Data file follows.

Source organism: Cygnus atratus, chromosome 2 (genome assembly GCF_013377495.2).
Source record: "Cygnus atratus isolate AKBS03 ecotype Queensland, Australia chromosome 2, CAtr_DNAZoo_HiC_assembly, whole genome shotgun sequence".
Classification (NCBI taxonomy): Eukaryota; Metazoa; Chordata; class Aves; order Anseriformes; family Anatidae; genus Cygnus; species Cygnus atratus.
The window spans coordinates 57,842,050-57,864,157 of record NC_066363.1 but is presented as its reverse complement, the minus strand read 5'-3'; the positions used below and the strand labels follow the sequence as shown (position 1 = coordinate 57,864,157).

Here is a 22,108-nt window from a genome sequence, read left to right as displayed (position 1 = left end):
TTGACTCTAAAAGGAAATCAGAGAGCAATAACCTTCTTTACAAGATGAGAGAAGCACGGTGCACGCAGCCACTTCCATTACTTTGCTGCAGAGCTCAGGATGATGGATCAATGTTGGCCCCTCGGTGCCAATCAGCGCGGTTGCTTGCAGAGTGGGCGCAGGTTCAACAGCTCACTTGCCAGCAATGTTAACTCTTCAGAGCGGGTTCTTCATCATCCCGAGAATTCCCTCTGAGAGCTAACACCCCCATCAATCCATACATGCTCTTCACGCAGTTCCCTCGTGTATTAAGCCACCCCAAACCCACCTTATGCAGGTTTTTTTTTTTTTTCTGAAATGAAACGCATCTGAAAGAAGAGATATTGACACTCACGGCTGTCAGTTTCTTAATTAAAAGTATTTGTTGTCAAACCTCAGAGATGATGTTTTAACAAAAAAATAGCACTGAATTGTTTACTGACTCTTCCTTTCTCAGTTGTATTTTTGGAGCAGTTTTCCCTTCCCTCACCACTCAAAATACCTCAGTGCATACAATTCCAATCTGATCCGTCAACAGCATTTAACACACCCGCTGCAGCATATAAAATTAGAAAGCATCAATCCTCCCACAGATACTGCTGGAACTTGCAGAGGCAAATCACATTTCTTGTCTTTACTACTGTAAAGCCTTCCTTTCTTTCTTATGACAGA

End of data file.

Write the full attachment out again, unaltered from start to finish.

Source organism: Cygnus atratus, chromosome 2 (genome assembly GCF_013377495.2).
Source record: "Cygnus atratus isolate AKBS03 ecotype Queensland, Australia chromosome 2, CAtr_DNAZoo_HiC_assembly, whole genome shotgun sequence".
Classification (NCBI taxonomy): Eukaryota; Metazoa; Chordata; class Aves; order Anseriformes; family Anatidae; genus Cygnus; species Cygnus atratus.
The window spans coordinates 57,842,050-57,864,157 of record NC_066363.1 but is presented as its reverse complement, the minus strand read 5'-3'; the positions used below and the strand labels follow the sequence as shown (position 1 = coordinate 57,864,157).

Here is a 22,108-nt window from a genome sequence, read left to right as displayed (position 1 = left end):
TTGACTCTAAAAGGAAATCAGAGAGCAATAACCTTCTTTACAAGATGAGAGAAGCACGGTGCACGCAGCCACTTCCATTACTTTGCTGCAGAGCTCAGGATGATGGATCAATGTTGGCCCCTCGGTGCCAATCAGCGCGGTTGCTTGCAGAGTGGGCGCAGGTTCAACAGCTCACTTGCCAGCAATGTTAACTCTTCAGAGCGGGTTCTTCATCATCCCGAGAATTCCCTCTGAGAGCTAACACCCCCATCAATCCATACATGCTCTTCACGCAGTTCCCTCGTGTATTAAGCCACCCCAAACCCACCTTATGCAGGTTTTTTTTTTTTTTCTGAAATGAAACGCATCTGAAAGAAGAGATATTGACACTCACGGCTGTCAGTTTCTTAATTAAAAGTATTTGTTGTCAAACCTCAGAGATGATGTTTTAACAAAAAAATAGCACTGAATTGTTTACTGACTCTTCCTTTCTCAGTTGTATTTTTGGAGCAGTTTTCCCTTCCCTCACCACTCAAAATACCTCAGTGCATACAATTCCAATCTGATCCGTCAACAGCATTTAACACACCCGCTGCAGCATATAAAATTAGAAAGCATCAATCCTCCCACAGATACTGCTGGAACTTGCAGAGGCAAATCACATTTCTTGTCTTTACTACTGTAAAGCCTTCCTTTCTTTCTTATGACAGA